Our colleagues at Grand Central Publishing have just posted this extraordinary trailer for Seth Grahame-Smith’s ABRAHAM LINCOLN: VAMPIRE HUNTER. Watch Abe take on the vampire menace below!
by March 1st, 2010-
SOMETIMES I sit here drinking a good single malt and ponder my Ghost Novels. Well, let’s be honest: I sit here drinking a good single malt doing just about everything, to the point where Orbit has assigned me my own handler who attempts to stop or at least slow down my drinking. God bless him, he’s an unpaid intern who I often overhear muttering darkly to himself about his lot in life, but Orbit feels it’s necessary because of a few recent incidents we managed to keep out of the papers through bribery, threats, and promises of community service to come. Legally, I can say no more. Read the rest of this entry »
I first heard about this novel in May 2008, when N.K. Jemisin’s agent called me to tell me she had found someone that she knew I would love and who reminded her of all my favorite authors. (I think she keeps a list of editors with their favorite authors next to them — so she knew how to hit all my buttons.)
Two years later it’s a thrill to be able to present The Hundred Thousand Kingdoms! The book has been getting wonderful praise across the web, but I wanted to point to this review just in from Bookpage that sums up my feelings nicely:
Many books are good, some are great, but few are truly important. Add to this last category The Hundred Thousand Kingdoms, N.K. Jemisin’s debut novel…In this reviewer’s opinion, this is the must-read fantasy of the year.”
I’m over the moon with the attention Nora (a Nebula nomination!!) and the novel are getting! Now in printed (and e-book) glory — and at a bookstore (virtual and otherwise) near you. And if you haven’t yet, be sure to read the first three chapters at Nora’s site.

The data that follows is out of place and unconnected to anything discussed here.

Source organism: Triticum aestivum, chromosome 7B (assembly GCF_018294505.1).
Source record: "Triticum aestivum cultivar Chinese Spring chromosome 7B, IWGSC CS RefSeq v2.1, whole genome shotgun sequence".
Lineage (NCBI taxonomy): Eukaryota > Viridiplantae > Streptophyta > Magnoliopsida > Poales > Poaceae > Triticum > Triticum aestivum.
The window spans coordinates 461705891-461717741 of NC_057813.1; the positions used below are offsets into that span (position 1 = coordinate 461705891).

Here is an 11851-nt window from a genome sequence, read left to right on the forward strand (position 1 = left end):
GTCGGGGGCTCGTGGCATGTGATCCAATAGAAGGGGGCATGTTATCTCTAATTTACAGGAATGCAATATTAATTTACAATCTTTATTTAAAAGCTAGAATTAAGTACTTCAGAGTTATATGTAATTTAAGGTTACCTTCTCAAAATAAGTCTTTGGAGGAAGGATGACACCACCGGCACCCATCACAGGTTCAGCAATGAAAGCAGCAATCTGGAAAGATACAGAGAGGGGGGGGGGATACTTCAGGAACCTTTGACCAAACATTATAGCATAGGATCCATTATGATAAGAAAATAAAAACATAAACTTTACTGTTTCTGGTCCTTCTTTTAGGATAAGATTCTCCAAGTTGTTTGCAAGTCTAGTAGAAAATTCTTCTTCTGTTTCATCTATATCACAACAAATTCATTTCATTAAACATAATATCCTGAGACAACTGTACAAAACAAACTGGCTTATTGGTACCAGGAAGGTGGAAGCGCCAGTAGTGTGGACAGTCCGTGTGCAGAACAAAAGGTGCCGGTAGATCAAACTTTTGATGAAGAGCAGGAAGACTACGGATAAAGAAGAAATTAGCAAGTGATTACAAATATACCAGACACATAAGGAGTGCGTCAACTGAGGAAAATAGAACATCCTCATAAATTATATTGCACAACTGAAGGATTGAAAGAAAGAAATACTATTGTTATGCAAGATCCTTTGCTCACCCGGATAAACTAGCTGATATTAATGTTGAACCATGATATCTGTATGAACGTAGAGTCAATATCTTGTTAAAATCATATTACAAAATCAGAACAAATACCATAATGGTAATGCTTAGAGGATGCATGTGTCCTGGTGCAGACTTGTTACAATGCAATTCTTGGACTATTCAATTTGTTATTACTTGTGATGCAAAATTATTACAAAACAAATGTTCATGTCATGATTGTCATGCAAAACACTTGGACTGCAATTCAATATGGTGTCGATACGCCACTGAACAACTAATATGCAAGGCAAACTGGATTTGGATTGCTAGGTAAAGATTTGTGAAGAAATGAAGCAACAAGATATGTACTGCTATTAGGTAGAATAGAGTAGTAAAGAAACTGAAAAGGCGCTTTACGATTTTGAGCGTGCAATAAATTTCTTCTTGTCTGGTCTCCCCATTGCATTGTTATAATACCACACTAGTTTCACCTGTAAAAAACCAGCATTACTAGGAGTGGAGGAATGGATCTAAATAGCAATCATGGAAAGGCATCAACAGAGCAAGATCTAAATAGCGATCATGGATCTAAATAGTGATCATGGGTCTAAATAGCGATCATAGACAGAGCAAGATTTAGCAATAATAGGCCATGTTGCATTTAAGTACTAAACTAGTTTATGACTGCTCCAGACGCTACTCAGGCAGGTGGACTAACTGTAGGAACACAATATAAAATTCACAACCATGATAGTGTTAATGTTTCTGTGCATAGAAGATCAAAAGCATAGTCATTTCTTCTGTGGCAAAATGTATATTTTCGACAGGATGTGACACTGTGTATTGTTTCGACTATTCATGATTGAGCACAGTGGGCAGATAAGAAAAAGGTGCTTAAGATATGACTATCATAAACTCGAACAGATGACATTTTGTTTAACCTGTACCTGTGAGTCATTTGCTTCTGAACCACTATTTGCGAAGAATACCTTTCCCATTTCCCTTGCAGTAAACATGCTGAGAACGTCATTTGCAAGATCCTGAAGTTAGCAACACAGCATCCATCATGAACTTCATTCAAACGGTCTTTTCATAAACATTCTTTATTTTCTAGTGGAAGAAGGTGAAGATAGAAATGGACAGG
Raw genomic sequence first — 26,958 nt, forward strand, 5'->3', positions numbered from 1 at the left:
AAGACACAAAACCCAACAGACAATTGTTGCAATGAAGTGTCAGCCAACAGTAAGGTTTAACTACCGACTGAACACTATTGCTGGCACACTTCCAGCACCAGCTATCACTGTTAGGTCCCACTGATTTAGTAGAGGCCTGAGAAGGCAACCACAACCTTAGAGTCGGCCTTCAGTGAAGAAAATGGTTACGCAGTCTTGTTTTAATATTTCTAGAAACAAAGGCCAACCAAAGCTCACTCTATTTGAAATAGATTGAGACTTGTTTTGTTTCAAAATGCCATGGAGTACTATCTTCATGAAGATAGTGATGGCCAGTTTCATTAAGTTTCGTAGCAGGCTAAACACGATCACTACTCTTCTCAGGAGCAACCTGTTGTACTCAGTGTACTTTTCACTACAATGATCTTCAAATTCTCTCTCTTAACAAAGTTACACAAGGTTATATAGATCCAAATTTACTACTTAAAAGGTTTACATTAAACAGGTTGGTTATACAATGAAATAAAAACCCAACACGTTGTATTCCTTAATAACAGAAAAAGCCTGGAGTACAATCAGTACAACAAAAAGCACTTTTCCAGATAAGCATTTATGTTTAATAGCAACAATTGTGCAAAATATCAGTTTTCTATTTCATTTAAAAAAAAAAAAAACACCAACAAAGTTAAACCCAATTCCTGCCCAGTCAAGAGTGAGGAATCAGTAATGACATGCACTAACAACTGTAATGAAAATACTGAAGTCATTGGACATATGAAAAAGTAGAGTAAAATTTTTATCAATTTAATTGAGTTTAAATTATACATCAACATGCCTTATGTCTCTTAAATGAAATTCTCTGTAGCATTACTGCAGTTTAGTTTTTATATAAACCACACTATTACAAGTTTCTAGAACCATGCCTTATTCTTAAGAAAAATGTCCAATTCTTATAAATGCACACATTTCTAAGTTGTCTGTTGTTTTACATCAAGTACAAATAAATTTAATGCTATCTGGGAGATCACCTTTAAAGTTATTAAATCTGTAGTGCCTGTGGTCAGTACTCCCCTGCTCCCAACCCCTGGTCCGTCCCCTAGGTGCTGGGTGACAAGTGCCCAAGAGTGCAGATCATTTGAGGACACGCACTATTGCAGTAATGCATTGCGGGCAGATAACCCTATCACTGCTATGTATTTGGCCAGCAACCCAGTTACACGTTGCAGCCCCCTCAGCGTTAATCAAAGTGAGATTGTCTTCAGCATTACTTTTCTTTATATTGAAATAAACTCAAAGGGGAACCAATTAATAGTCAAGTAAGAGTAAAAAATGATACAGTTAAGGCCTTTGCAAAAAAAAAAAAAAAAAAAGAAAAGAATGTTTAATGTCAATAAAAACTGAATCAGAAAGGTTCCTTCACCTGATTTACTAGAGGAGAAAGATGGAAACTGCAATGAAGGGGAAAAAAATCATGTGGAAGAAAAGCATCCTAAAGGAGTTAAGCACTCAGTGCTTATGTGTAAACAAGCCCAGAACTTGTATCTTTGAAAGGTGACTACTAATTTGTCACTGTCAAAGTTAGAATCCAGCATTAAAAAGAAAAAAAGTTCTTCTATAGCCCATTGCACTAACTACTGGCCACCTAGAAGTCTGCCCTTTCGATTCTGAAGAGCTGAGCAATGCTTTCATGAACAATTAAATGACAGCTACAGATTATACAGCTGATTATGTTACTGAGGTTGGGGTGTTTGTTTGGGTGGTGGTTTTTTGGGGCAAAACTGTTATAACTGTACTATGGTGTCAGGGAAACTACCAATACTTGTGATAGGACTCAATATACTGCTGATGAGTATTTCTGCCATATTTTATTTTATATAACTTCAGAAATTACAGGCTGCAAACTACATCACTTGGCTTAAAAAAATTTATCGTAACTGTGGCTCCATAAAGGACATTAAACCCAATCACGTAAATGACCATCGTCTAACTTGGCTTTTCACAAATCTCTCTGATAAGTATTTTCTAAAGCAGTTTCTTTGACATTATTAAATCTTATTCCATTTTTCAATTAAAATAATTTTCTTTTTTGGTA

Robert Jackson Bennett has had such incredible reviews that we just had to share…
‘Mr Shivers is a startling debut, a deft amalgam of thriller, cerebral horror and American gothic, written with a stark and artful simplicity that complements the examination of struggling humanity pushed to its limits.’
‘Bennett’s novel is as riveting in its slow-burning accumulation of tension as it is atmospheric in its period evocation … The economical, persuasive characterisation and the sudden shocking outbursts of horror owe something to [Stephen] King, the master of contemporary horror, but the brilliantly realised picture of dustbowl America is firmly in the [John] Steinbeck tradition. It’s not stretching a point to say that, at times, Bennett’s stinging but hauntingly poetic prose aspires to the quality of that author’s best work … This terrifying odyssey through a blighted period in American history will stick in readers’ minds for a long time.’
‘A ravishing debut … Supremely chilling, it never loses its grip in its journey to the edge of the apocalypse.’
‘Bennett is clearly a writer to watch’
‘From start to bloody conclusion, the tension slowly crescendos to a climax of high violence. This bloody, uncomfortable read will be relished by any fan of early Stephen King or Peter Straub.’
Waterstone’s Books Quarterly Read the rest of this entry »